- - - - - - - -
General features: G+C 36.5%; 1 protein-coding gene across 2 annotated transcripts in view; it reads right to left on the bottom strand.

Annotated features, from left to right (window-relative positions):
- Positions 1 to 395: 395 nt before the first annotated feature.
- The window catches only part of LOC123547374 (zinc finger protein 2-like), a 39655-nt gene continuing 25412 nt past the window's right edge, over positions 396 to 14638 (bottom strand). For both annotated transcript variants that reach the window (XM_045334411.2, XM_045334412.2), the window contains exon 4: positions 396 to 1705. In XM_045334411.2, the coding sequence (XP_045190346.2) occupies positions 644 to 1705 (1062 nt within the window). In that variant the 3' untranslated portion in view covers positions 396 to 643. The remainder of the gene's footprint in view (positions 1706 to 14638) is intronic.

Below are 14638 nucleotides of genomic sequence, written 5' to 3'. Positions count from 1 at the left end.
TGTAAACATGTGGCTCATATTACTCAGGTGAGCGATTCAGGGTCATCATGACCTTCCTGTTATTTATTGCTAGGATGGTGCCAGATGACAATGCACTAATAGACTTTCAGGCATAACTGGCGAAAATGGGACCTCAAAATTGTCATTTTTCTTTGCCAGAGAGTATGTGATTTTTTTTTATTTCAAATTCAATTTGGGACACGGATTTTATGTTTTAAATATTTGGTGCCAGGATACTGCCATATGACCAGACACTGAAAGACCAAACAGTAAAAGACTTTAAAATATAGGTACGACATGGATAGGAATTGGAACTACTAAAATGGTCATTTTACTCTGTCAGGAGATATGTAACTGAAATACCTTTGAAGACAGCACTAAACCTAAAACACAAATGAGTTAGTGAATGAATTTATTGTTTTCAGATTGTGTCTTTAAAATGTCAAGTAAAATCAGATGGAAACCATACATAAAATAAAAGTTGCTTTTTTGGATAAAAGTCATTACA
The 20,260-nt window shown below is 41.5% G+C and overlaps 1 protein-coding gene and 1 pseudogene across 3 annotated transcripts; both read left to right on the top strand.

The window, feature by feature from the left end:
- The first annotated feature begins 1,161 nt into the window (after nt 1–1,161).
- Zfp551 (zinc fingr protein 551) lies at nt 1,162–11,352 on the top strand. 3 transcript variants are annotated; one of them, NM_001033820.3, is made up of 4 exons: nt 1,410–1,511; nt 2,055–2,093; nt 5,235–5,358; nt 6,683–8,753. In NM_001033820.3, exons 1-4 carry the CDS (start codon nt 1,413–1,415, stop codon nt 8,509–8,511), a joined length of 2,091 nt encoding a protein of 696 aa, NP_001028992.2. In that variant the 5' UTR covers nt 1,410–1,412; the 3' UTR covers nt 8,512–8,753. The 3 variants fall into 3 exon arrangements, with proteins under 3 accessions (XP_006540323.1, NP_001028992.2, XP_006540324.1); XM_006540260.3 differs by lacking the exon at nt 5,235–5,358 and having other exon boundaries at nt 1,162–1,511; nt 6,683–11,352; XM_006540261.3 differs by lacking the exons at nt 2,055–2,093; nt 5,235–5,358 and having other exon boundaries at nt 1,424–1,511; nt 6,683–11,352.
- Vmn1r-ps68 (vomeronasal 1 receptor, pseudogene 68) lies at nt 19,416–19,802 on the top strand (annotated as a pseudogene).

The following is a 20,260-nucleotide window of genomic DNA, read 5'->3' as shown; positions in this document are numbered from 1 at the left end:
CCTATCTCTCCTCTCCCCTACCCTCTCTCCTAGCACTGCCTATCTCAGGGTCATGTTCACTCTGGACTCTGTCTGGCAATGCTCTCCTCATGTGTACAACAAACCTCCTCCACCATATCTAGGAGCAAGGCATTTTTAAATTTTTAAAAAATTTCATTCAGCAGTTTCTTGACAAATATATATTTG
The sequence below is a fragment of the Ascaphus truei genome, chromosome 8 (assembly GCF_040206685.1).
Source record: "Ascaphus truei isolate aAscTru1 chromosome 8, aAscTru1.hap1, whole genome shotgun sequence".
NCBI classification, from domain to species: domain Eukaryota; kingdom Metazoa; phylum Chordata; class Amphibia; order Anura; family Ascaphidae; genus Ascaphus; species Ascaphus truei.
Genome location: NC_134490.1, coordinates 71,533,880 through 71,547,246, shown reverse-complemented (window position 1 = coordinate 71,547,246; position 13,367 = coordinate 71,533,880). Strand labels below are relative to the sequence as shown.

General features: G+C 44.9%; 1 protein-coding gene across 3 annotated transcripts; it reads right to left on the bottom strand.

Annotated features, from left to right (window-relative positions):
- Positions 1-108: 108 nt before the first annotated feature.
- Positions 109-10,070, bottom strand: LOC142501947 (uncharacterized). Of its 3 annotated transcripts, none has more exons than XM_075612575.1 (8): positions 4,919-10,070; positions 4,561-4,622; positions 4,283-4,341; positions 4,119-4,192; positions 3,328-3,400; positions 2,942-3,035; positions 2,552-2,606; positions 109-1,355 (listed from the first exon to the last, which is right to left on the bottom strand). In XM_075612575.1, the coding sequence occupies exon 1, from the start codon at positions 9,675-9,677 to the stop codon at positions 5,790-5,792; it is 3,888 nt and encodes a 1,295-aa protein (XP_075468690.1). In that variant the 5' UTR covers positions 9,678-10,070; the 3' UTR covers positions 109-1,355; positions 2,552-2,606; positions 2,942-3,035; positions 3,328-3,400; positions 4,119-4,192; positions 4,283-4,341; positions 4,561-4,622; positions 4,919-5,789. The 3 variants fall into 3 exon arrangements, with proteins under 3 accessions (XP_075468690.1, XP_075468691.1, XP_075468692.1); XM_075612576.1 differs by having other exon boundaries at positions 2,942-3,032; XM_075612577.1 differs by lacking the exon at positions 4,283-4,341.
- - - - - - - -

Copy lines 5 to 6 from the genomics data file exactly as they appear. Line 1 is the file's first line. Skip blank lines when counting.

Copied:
Below are 14638 nucleotides of genomic sequence, written 5' to 3'. Positions count from 1 at the left end.
TGTAAACATGTGGCTCATATTACTCAGGTGAGCGATTCAGGGTCATCATGACCTTCCTGTTATTTATTGCTAGGATGGTGCCAGATGACAATGCACTAATAGACTTTCAGGCATAACTGGCGAAAATGGGACCTCAAAATTGTCATTTTTCTTTGCCAGAGAGTATGTGATTTTTTTTTATTTCAAATTCAATTTGGGACACGGATTTTATGTTTTAAATATTTGGTGCCAGGATACTGCCATATGACCAGACACTGAAAGACCAAACAGTAAAAGACTTTAAAATATAGGTACGACATGGATAGGAATTGGAACTACTAAAATGGTCATTTTACTCTGTCAGGAGATATGTAACTGAAATACCTTTGAAGACAGCACTAAACCTAAAACACAAATGAGTTAGTGAATGAATTTATTGTTTTCAGATTGTGTCTTTAAAATGTCAAGTAAAATCAGATGGAAACCATACATAAAATAAAAGTTGCTTTTTTGGATAAAAGTCATTACA